Violent crimes in the US on the rise again

Casselberry Police investigate a shooting at the Las Dominicanas M & M Salon in Casselberry, Florida October 18, 2012. A gunman opened fire at a central Florida beauty salon on Thursday, killing three women and wounding another before fleeing and committing suicide at a nearby residence, the Orlando Sentinel reported. (Reuters/David Manning)
For the first time since 1993, violent crimes in America are on the rise.

Statistics released this week by the US Department of Justice reveal that for the first time in nearly two decades, violent crimes across the country have surged following almost 20 years of data showing a drop in reported cases. In 2011, the total number of assaults and other violent crimes shot up 18 percent when compared to the year prior.

The Justice Department released figures this week after analyzing all types of crimes considered violent by the DoJ, including rape, sexual assault, robbery and crimes that include weapons or end with injury.

Most violent assaults, according to the annual National Crime Victimization Survey, actually remained unchanged across 2011. Simple assaults and aggravated attacks, however, surged by 22 percent, with around 5 million instances of those crimes being logged by police during the last calendar year. Those simple assaults, which clocked in at 3.9 million for last year, are defined as attacks where injuries are minor or nonexistent. More serious crimes, such as rape and robbery, totaled to 1.8 million in 2008.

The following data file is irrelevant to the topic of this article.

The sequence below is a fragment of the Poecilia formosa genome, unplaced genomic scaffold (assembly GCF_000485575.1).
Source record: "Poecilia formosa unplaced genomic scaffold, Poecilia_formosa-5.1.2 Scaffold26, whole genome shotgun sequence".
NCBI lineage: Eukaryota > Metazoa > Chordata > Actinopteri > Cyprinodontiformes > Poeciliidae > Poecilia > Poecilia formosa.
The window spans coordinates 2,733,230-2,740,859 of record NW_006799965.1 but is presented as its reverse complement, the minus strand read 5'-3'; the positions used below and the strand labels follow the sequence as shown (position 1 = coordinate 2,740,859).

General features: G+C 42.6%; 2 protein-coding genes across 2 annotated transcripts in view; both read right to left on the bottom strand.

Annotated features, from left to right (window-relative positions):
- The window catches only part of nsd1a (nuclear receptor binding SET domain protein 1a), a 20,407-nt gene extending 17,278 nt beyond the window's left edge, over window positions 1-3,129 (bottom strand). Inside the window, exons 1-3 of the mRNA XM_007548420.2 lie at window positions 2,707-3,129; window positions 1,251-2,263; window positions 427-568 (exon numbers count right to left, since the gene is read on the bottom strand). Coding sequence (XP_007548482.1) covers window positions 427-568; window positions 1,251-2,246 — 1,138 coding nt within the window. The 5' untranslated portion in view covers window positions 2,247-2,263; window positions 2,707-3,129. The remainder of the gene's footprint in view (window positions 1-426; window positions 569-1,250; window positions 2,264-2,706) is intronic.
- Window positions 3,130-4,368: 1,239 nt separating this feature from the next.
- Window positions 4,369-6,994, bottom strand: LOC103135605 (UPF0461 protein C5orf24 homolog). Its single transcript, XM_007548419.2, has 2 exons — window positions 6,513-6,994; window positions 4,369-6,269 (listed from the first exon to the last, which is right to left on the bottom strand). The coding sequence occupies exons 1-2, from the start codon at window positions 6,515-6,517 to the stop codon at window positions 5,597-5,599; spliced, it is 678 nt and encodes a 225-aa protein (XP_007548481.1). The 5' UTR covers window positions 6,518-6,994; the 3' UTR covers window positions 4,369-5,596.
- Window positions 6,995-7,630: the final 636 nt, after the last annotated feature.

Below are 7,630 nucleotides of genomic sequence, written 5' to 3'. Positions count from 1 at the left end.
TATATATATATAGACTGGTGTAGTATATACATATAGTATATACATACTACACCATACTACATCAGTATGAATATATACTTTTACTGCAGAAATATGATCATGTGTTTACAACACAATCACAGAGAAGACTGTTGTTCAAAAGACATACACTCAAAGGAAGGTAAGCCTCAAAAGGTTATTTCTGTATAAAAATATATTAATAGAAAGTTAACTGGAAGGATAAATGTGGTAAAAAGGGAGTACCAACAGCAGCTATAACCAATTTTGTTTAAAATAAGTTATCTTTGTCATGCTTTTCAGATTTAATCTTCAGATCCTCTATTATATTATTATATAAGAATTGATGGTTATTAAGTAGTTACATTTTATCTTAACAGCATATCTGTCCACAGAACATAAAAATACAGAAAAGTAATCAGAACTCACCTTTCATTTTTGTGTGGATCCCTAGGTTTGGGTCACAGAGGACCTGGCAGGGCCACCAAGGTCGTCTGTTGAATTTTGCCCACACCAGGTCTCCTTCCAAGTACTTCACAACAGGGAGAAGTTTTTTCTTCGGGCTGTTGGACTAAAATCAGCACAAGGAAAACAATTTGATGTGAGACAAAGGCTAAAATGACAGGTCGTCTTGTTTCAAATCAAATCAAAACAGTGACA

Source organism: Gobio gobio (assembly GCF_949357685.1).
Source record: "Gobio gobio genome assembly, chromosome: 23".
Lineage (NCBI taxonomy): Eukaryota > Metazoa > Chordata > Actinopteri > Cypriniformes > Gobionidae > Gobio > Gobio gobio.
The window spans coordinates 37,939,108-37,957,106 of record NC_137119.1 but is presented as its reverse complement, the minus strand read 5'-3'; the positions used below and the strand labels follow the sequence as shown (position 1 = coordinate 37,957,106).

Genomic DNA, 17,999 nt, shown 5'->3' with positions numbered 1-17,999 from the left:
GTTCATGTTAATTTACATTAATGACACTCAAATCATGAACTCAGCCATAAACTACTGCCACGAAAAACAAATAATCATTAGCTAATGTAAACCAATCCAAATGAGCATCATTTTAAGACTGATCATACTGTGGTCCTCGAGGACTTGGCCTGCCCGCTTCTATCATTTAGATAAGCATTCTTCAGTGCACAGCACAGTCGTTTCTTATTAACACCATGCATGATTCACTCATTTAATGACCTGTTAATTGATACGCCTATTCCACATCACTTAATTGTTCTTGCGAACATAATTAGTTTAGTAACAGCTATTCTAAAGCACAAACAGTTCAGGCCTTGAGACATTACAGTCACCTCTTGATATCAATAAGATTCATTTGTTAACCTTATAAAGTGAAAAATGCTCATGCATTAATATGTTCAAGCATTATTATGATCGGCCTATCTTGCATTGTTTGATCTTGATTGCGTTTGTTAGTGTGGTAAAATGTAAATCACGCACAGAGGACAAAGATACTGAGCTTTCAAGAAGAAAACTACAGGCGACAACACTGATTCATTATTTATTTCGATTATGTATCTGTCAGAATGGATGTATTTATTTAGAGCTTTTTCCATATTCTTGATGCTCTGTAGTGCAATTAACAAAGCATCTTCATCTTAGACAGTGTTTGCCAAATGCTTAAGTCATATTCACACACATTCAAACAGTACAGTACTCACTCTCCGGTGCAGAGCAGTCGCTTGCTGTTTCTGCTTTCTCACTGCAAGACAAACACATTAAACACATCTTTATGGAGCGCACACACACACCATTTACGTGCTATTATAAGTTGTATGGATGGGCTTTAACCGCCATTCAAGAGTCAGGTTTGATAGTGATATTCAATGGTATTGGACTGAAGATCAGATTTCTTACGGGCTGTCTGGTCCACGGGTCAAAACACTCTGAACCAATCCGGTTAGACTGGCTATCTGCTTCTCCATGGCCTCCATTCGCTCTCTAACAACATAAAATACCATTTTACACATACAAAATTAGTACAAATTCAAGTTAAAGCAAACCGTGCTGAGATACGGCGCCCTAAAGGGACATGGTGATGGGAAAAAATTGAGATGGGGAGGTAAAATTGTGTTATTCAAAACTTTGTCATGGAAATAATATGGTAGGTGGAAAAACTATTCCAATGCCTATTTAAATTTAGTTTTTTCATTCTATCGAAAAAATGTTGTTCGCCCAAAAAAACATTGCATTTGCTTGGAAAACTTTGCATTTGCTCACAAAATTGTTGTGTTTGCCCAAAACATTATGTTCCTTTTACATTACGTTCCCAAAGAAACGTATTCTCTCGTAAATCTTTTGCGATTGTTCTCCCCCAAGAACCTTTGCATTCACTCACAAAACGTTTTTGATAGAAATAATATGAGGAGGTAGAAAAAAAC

Despite an evident increase in these serious crimes, the news comes after years of more positive numbers coming from across the country.

“2011 may be worse than 2010, but it was also the second-best in recent history,” Northeastern University criminology professor James Alan Fox tells the Associated Press. “These simple assaults are so low-level in severity that they are not even included in the FBI counts of serious crime,” Fox adds. The AP acknowledges that the Federal Bureau of Investigation only considers aggravated assaults in their personal statistics.

“Twenty years ago we knew what it was like to live through periods of high crime, and it was terrible. If we get another bad crime wave, my fear is we’ll react in a more punitive way and miss the opportunity to learn what is effective when the public is ready to try different things,” Harold Pollack, co-director of the University of Chicago Crime Lab, tells the Christian Science Monitor.

“A 17 percent increase is a pretty small rate relatively to where we were 20 years ago. That’s important to remember,” William Pridemore, a criminal justice professor at Indiana University in Bloomington, adds to their report.

The FBI is expected to release the results from their annual Uniform Crime Report last this month, to which experts suggest to CNN that an overall decline in crime is expected across the board, given that early research revealed a 4 percent drop for the first few months of 2011.